News   Jul 19, 2024
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Shabby Public Realm

Or maybe we should raise property taxes and supply adequate city service levels?

I am keenly aware of the public service angle of this argument - but somehow I have a feeling you would still come up short. A successful urban realm requires public ownership - and the number of dead street trees in areas where you can easily have someone water them on their own initiative suggests an ownership problem - that people simply don't see them as assets that *they* should take an active role in helping to maintain (considering they are also the ones who will benefit the most from it).

AoD
 
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Though at this point simply saying it's broken isn't sufficient - we need to ask what the public can do. Maybe we need to start having public volunteers taking ownership of park and public realm.

AoD
Totally, this can be done. I do some of my own gardening on City property, for example.

But realistically, volunteers can only do so much -- run a garbage pickup day or plant a garden -- but asking private citizens to spend their time and money to do routine maintenance is unfair. I also only have so much time / money / energy.
 
Totally, this can be done. I do some of my own gardening on City property, for example.

But realistically, volunteers can only do so much -- run a garbage pickup day or plant a garden -- but asking private citizens to spend their time and money to do routine maintenance is unfair. I also only have so much time / money / energy.

There are limits to what volunteers can do of course - but basic maintenance like watering a street tree in front of say your store/house so that it won't die (which you will then have to spend months if not years to try and get replanted)? This is the sort of doable things that is not often done.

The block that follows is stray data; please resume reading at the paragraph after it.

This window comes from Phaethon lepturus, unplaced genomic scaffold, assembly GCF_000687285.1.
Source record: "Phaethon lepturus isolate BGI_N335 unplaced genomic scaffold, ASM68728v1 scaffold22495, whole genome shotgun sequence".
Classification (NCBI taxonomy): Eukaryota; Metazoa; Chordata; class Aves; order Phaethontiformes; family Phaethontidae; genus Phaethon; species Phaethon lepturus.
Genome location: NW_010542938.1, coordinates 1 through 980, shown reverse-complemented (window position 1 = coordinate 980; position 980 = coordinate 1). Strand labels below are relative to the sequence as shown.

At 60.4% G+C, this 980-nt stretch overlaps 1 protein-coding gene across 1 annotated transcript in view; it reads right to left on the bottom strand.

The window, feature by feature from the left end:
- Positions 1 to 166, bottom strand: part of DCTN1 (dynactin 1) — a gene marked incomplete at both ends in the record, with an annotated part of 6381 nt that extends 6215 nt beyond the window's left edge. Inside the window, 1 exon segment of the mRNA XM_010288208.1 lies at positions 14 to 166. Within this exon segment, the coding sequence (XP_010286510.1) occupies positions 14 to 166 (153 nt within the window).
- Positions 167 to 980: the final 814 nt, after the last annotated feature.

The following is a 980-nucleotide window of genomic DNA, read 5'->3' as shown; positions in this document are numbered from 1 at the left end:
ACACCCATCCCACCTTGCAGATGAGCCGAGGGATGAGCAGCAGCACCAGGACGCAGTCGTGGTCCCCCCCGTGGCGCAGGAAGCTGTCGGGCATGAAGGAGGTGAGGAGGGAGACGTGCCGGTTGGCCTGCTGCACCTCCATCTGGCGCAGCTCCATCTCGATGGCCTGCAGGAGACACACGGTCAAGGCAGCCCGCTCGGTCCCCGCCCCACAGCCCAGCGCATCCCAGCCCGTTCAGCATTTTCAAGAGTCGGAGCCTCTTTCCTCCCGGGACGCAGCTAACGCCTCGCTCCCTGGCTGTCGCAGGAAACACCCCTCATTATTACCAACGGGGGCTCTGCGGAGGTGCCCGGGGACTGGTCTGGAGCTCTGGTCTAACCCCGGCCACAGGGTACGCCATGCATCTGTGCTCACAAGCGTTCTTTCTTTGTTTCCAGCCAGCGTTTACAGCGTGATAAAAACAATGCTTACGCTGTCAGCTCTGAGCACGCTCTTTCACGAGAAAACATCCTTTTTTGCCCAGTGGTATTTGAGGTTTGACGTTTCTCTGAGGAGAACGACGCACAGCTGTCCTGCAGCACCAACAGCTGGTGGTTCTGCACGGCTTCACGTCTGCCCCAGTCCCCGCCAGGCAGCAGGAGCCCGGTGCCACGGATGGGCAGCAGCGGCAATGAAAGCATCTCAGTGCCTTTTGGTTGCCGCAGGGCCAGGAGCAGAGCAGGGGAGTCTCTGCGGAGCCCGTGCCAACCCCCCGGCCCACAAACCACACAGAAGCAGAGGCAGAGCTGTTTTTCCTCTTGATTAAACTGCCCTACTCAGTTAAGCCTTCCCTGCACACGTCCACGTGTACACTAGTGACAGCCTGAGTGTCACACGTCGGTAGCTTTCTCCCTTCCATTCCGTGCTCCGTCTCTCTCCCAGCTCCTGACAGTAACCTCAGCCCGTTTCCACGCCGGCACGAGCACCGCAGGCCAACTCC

AoD
 
I am keenly aware of the public service angle of this argument - but somehow I have a feeling you would still come up short. A successful urban realm requires public ownership - and the number of dead street trees in areas where you can easily have someone water them on their own initiative suggests an ownership problem - that people simply don't see them as assets that should take an active role in helping to maintain (considering they are also the ones who will benefit the most from it).

AoD

While there is certainly some truth in the above; I'm not aware, off-hand, of any major urban centre that expects residents/citizens to water the City's trees or flowers or pick-up litter.

That's always going to be a hodge-podge sort of thing where the odd street, or the odd BIA decides its worth it to them personally to bother, but most will not. Its just one more tax on their money or time from their perspective.
 
While there is certainly some truth in the above; I'm not aware, off-hand, of any major urban centre that expects residents/citizens to water the City's trees or flowers or pick-up litter.